Podcast Title: Health and Safety to Go!

Episode #168 - Maintaining Our Health When Working Remotely



Introduction: Welcome to Health and Safety to Go! broadcasting from the Canadian Centre for Occupational Health and Safety.

Host: Thanks for joining us. This podcast was recorded on Wednesday, April 29, 2020. In todayís episode weíre talking about maintaining our health, safety, and distance when working from home.

The outside may be a lot quieter and the streets much emptier these days, but in homes throughout the country, people are busy working in an effort to keep organizations, governments and businesses going. The coronavirus (COVID-19) pandemic has challenged employers to equip their workers with the tools they need in order to do their jobs safely at home, and itís important that this focus includes both mental and physical health.


For many workers, it is their first time working remotely for an extended period of time. Employers play a critical role in helping them adjust to changes.

Provide information on an ideal workstation set-up.† Help your employees make adjustments to their remote workspace, if possible. You have limited control in providing corrective solutions, so itís important that the staff are aware of ergonomic injuries and how to prevent them. Encourage a neutral body position and ask staff to monitor their comfort levels and take breaks as needed.

Outline duties, expectations, and deadlines.† Make sure that they are discussed with and agreed upon by the employee. Be careful not to encourage overwork.

Maintain regular contact with your staff.† In addition to email, use video meetings and phone calls if possible, to help bridge the distance. Set up a daily check-in with your employees to learn about their well-being, keep them informed of any changes to procedures or processes, and share answers to questions that other staff have asked. Likely there are others who are wondering about the same things.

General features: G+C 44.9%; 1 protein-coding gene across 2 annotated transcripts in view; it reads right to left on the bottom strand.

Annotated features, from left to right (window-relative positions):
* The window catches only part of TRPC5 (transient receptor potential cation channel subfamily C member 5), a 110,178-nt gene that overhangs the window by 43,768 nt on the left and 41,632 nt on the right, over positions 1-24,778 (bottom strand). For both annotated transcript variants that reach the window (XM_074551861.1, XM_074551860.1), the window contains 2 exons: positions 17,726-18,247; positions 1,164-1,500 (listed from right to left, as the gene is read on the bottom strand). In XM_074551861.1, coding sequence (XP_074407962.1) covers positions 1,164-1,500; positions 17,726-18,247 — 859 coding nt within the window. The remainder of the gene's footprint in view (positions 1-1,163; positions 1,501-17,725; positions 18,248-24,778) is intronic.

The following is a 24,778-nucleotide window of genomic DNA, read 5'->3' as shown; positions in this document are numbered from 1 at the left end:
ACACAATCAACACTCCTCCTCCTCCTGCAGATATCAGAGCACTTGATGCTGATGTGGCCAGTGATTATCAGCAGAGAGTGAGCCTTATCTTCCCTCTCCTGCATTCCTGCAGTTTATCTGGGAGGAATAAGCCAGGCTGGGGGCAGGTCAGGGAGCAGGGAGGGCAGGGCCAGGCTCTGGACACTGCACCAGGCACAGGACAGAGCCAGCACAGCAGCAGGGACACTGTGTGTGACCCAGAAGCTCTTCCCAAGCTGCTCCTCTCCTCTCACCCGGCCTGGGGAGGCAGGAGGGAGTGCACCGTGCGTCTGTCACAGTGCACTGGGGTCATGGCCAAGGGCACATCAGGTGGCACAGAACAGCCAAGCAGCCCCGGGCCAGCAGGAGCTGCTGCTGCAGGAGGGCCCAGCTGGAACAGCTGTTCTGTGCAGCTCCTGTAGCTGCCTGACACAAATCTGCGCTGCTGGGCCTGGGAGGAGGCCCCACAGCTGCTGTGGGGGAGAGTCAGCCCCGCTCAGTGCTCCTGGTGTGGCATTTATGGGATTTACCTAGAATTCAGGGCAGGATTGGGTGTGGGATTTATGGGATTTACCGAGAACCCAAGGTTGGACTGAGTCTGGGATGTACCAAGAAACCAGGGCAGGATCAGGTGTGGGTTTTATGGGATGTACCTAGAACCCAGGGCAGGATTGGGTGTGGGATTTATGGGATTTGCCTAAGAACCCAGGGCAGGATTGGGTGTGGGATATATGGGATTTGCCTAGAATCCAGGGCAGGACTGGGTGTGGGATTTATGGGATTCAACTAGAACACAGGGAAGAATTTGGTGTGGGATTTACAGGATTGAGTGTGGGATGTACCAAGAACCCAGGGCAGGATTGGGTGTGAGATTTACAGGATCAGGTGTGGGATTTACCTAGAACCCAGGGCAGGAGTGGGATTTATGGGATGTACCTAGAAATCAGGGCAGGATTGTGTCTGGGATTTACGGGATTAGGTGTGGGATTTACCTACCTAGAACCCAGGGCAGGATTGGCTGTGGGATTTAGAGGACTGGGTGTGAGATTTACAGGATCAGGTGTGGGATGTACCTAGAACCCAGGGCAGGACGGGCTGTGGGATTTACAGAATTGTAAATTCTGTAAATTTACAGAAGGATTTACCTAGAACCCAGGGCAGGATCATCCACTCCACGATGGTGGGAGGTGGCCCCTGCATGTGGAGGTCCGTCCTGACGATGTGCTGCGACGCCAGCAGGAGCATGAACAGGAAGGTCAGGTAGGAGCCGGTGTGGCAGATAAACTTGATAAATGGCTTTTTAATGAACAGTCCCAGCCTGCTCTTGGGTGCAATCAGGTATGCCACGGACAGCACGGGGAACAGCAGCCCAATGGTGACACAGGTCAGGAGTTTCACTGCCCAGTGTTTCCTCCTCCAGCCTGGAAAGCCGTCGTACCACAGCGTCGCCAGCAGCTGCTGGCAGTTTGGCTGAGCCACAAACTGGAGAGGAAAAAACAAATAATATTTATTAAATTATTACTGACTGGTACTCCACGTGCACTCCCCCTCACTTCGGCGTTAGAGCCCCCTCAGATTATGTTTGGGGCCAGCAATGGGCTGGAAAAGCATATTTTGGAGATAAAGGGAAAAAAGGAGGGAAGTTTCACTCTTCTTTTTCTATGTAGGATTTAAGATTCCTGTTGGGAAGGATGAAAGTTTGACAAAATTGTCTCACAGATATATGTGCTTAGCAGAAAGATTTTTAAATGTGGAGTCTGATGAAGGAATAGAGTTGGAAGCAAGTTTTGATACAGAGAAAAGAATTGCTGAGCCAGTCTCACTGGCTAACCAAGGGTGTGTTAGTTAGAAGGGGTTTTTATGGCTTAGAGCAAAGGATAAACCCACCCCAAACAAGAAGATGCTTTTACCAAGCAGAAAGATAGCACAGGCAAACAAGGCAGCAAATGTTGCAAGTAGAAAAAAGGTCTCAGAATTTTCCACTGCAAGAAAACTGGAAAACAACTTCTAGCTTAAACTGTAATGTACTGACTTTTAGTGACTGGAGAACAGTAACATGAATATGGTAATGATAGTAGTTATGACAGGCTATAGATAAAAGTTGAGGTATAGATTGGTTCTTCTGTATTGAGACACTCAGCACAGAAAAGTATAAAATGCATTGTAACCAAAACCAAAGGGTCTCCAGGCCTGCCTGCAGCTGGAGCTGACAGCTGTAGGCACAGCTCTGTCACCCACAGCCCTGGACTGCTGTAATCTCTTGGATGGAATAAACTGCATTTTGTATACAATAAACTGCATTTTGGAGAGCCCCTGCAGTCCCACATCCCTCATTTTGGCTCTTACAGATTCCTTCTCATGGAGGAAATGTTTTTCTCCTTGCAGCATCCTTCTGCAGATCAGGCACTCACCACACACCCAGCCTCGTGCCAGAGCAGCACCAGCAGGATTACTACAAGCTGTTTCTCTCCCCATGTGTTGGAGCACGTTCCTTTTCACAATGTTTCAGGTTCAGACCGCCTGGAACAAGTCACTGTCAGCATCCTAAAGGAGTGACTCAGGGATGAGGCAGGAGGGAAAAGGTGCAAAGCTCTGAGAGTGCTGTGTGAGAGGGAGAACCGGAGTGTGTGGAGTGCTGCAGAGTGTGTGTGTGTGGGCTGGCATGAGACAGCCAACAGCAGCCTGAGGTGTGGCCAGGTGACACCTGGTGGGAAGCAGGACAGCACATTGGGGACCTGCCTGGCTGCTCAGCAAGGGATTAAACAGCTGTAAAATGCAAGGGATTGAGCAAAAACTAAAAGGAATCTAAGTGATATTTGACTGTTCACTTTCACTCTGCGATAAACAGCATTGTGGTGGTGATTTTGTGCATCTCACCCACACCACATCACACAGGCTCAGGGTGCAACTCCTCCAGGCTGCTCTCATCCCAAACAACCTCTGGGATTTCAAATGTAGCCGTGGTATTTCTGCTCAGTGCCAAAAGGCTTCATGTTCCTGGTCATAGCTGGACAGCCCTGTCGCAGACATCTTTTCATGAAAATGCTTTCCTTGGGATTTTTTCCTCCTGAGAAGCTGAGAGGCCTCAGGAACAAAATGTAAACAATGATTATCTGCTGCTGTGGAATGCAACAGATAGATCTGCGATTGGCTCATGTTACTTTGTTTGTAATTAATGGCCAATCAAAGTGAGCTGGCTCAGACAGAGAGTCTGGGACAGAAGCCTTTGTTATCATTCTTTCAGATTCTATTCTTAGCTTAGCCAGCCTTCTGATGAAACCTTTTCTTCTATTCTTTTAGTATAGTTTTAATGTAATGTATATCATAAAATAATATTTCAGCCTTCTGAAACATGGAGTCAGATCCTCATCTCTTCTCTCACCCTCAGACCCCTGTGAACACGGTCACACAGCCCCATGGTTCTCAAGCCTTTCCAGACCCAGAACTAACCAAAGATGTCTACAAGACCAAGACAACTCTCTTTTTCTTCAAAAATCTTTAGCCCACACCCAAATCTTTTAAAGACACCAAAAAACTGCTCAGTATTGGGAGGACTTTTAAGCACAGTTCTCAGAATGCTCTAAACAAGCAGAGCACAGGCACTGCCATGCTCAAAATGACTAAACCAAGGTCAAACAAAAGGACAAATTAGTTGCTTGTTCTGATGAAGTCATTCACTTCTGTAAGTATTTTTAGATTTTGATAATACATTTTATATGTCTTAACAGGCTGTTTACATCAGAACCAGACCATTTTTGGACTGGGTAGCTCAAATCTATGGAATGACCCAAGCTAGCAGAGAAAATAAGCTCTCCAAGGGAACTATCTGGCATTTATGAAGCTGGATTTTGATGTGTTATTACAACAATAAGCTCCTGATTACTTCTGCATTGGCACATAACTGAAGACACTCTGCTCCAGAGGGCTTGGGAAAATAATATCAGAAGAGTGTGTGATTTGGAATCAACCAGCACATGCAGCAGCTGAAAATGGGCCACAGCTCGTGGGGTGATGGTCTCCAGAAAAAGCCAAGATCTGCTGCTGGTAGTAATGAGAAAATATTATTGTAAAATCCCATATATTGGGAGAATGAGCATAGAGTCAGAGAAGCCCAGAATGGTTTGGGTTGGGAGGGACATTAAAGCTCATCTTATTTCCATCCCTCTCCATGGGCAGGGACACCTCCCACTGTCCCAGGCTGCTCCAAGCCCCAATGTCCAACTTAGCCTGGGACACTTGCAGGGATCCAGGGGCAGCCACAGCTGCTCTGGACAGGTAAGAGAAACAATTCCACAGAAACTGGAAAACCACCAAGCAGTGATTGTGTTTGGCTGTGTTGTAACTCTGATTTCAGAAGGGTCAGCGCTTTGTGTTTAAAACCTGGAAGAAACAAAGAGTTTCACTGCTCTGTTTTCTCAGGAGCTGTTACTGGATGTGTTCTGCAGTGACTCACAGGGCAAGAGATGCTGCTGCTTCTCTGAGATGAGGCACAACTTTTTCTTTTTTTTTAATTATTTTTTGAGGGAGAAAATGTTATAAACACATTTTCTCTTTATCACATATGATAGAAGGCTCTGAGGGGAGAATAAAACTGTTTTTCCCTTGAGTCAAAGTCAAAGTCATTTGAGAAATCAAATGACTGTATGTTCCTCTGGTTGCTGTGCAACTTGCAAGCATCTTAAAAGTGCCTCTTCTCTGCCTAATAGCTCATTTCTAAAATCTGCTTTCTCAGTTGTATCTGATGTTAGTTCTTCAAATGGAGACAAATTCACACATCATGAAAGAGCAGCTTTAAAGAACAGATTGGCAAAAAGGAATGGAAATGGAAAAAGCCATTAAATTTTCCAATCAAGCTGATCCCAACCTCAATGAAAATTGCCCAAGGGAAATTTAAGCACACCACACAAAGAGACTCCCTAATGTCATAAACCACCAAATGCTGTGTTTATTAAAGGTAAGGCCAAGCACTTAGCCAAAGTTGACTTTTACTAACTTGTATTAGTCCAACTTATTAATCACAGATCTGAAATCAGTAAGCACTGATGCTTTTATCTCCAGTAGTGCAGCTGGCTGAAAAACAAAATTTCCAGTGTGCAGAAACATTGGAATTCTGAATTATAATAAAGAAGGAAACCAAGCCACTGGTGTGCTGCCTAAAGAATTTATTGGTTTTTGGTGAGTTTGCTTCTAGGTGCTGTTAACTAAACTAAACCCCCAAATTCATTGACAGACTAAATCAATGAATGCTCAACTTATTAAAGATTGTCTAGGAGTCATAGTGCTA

Model the behaviour you want to see.  As an organization, agree that unless there is an emergency, there are downtimes, outside of work hours, in which access to people are off-limits. Donít bring your work to bed. Enjoy watching your show without glancing at your phone. Set boundaries in order to maintain a mental separation between work and life, even when it is physically not possible.

Offer help.  Let employees know about available resources to help them with issues, whether thatís an employee assistance program, a mental health champion/first aider on staff, or contacts that they can reach out to with any technical or safety questions. Self-isolation does not mean working alone.

Donít forget about celebrating the good stuff. †Did a project get completed on time, with all team members working from their homes to get it done? Or maybe a customer wrote in about receiving great online service. Recognize success, big and small, and encourage others to share their stories.



Here are some tips for employees to stay healthy and safe while working at home.

Set up a specific location where you work. †This may be a room, or just a section, but it is always the place where you do your work.† Now that youíve established this location as your place of work, move away from it regularly. It is easy to get trapped with the feeling that you must always be online, checking your email, and responding to colleagues right away. Set a timer on your phone to get away from your computer for five minutes every hour. Schedule breaks in your calendar if needed. Drink lots of water to stay hydrated and to naturally remind you to get up and take breaks.

Try to begin and finish at the same time every day. Establish a routine and have a beginning and end of day ritual. Perhaps leave the house and walk around the block before starting work or brew up a cup of tea. You may want to end the day by taking the dog out or listening to an upbeat song.

As you would for working in the office, set a schedule and stick to it. †Make a 'to do' list and check your accomplishments at the end of the day.† If you have kids or pets, you will get interrupted. Try to establish a routine and involve them when you do take a break so that they get time with you throughout the day. 

Accept that your work and personal life will intersect and thatís okay.


For information and resources relating to the Coronavirus disease, COVID-19 pandemic please visit www.ccohs.ca. Thanks for listening everyone.